Wednesday, March 24, 2010

Flamm postscript: It's ok, Ray!

Well first off, let me say I got an outstanding surprise in the mail today. A friend from public school (let the record show the awesome person in question in one Corey Stewart), recently posted on facebook that he'd bought a bunch of bottles of St. Ambroise Russian Imperial Stout -- a limited release of 9,600 bottles. Naturally, being the kind of guy I am, I set out to set my hands on some of these babies. To my dismay (utter and total dismay, since we are supposed to have "flagship" LCBO stores in Ottawa) there were none to be found in Ottawa, nor in the SAQ across the border. (If you happen to be interested in a wonderful discription of the sometimes baffling history of booze and government control thereof, I heartily recommend Cheers: An intemperate history of beer in Canada by William Pashley -- it will make you laugh, cry, and (most importantly) want to drink more beer.)

ANYWAY, to my complete and joyous surprise, a bottle of this wondrous concotion showed up in the mail today. Out of the blue. From someone I haven't seen in 30 years!! Let it be noted here that the world needs more people like this. Random acts of supreme kindness make the world a better place. Three cheers for Corey and all those like him!

That beer disappeared pretty quickly in a few moments of total peace on my front porch. The next one, above, accompanied me through my flamm redux.

Now, as you may recall, I intemperately (I like this word -- cf. William Pashley, above) questioned the wisdom of the Cooks Illustrated gang in my last post by bailing on the parchment paper under the flamm recommendation. I knew this was a questionable decision, given the gazillion hours of testing that go into each one of their recipes, but when you have three days of recipe and 10 or 20 bucks worth of ingredients on the line, well, sometimes you hesitate. But, I still had a niggling curiosity, and when you have a curiosity like this you just have to do something about it. So...I did a flamm with parchment. It worked. Cooks Illustrated, you are forever rendered unquestionable in my mind. Here's the scoop:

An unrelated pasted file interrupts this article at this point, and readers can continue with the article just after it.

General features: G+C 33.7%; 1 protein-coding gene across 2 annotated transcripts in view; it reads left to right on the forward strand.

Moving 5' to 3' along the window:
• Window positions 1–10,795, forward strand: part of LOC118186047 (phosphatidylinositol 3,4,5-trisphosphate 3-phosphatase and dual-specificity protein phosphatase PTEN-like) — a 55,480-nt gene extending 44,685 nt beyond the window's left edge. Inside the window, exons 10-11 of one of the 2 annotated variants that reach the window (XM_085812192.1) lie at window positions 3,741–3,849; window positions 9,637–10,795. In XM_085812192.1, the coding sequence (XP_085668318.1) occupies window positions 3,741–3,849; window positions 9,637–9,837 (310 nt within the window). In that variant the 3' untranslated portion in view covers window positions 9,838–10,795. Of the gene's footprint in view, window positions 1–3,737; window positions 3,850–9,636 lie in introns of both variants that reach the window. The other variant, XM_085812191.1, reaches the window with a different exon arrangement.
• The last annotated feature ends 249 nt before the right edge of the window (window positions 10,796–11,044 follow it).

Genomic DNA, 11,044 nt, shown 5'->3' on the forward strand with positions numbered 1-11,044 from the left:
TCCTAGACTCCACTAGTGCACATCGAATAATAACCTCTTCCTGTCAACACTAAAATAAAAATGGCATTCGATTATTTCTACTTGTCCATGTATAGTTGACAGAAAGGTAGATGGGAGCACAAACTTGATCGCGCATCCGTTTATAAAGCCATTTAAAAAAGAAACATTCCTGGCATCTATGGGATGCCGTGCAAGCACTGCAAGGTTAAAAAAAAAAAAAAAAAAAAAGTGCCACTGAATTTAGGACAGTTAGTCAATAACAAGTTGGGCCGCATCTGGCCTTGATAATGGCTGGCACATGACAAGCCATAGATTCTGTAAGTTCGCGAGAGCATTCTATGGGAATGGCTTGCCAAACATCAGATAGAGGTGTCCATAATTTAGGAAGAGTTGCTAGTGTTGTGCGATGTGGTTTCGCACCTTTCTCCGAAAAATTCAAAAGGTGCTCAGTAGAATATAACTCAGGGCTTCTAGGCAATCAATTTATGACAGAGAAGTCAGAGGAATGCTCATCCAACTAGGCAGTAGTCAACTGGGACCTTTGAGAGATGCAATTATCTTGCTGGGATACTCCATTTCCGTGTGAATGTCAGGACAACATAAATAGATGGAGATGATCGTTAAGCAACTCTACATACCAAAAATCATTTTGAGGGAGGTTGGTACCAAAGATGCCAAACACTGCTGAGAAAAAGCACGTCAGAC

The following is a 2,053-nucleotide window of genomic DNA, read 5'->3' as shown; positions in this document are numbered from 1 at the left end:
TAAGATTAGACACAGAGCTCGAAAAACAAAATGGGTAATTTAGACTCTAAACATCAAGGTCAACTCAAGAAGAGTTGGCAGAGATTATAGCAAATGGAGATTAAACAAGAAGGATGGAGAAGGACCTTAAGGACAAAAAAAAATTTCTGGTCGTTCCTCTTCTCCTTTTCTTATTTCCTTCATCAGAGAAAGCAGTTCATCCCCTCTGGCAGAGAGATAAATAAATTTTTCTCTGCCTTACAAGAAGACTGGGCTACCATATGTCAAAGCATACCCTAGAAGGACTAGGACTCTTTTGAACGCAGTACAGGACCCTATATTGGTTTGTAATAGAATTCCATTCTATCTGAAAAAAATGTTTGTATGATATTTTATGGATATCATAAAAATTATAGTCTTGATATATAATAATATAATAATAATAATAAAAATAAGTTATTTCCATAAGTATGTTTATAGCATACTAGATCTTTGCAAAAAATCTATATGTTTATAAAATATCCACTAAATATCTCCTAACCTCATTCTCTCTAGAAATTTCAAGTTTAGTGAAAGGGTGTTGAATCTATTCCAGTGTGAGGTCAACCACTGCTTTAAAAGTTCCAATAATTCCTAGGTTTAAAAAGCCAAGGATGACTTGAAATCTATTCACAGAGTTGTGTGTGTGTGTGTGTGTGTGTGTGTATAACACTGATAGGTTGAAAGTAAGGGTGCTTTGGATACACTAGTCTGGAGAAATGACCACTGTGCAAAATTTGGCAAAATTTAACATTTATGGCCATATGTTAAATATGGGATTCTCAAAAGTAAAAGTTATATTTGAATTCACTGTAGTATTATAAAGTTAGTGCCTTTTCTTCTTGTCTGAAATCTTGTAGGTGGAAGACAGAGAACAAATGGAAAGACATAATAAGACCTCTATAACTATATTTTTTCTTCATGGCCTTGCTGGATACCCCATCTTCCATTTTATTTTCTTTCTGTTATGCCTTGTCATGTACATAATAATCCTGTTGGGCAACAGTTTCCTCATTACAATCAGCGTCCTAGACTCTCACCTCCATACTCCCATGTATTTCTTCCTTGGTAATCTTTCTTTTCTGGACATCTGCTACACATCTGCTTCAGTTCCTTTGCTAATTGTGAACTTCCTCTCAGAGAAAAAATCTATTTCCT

A quick read of the parchment paper box reveals that they recommend that you wet it before chucking it in the oven. I didn't want to wet the flamm side, but the otherside was no problem. I also found that rolling out a dough on parchment is slippery business, so... I wet the counter top, then put the parchment on there (to help it stick a little), then added my sticky flamm dough, floured lightly, and rolled it out. To make things a little less flammable (hahaha), I trimmed the parchment so that there was not too much overhang. I transferred it to my trusty peel and then I dressed the dough with creme fraiche, onions, meat (inexplicably, I ran out of bacon, so went for some artisinal dry sausage -- a FINE substitution), and cheese.

Parchment on a peel is super slippery, which takes a great deal of the stress out of this recipe. It is much easier to get the paper/pie combination on the pizza stone than it is to get the pie on there solo. Once on the stone, I let it cook for 7 minutes and... fire! No carbonised bottom!! No inferno!!! I guess the paper can't get hot enough to ignite while the dough still has moisture in it, so the 451 F threshold never gets hit. Just slide your flamm off the peel and onto a cutting board, slip the parchment out, and you're off to the races!

Here's what the parchement looks like post-bake. Barely singed on the edges.

Happy eating!

Inspiration: An awesome surprise in the mail!

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